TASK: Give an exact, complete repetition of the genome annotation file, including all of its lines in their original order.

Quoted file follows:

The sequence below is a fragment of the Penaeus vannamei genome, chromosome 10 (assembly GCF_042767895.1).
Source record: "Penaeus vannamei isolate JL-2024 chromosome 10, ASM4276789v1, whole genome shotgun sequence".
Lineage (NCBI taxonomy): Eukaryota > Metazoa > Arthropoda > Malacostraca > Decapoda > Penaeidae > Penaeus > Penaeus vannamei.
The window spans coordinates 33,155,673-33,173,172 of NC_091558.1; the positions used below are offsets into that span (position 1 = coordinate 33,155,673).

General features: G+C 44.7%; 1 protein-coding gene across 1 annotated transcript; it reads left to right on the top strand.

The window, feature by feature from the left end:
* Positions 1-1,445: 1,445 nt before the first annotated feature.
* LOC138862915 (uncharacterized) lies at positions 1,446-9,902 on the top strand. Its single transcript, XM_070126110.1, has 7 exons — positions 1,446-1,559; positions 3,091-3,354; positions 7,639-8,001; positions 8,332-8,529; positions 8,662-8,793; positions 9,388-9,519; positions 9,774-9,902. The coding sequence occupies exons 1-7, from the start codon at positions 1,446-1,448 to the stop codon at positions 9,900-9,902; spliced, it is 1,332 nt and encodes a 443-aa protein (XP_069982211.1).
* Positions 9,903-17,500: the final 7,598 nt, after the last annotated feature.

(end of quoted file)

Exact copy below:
The sequence below is a fragment of the Penaeus vannamei genome, chromosome 10 (assembly GCF_042767895.1).
Source record: "Penaeus vannamei isolate JL-2024 chromosome 10, ASM4276789v1, whole genome shotgun sequence".
Lineage (NCBI taxonomy): Eukaryota > Metazoa > Arthropoda > Malacostraca > Decapoda > Penaeidae > Penaeus > Penaeus vannamei.
The window spans coordinates 33,155,673-33,173,172 of NC_091558.1; the positions used below are offsets into that span (position 1 = coordinate 33,155,673).

General features: G+C 44.7%; 1 protein-coding gene across 1 annotated transcript; it reads left to right on the top strand.

The window, feature by feature from the left end:
* Positions 1-1,445: 1,445 nt before the first annotated feature.
* LOC138862915 (uncharacterized) lies at positions 1,446-9,902 on the top strand. Its single transcript, XM_070126110.1, has 7 exons — positions 1,446-1,559; positions 3,091-3,354; positions 7,639-8,001; positions 8,332-8,529; positions 8,662-8,793; positions 9,388-9,519; positions 9,774-9,902. The coding sequence occupies exons 1-7, from the start codon at positions 1,446-1,448 to the stop codon at positions 9,900-9,902; spliced, it is 1,332 nt and encodes a 443-aa protein (XP_069982211.1).
* Positions 9,903-17,500: the final 7,598 nt, after the last annotated feature.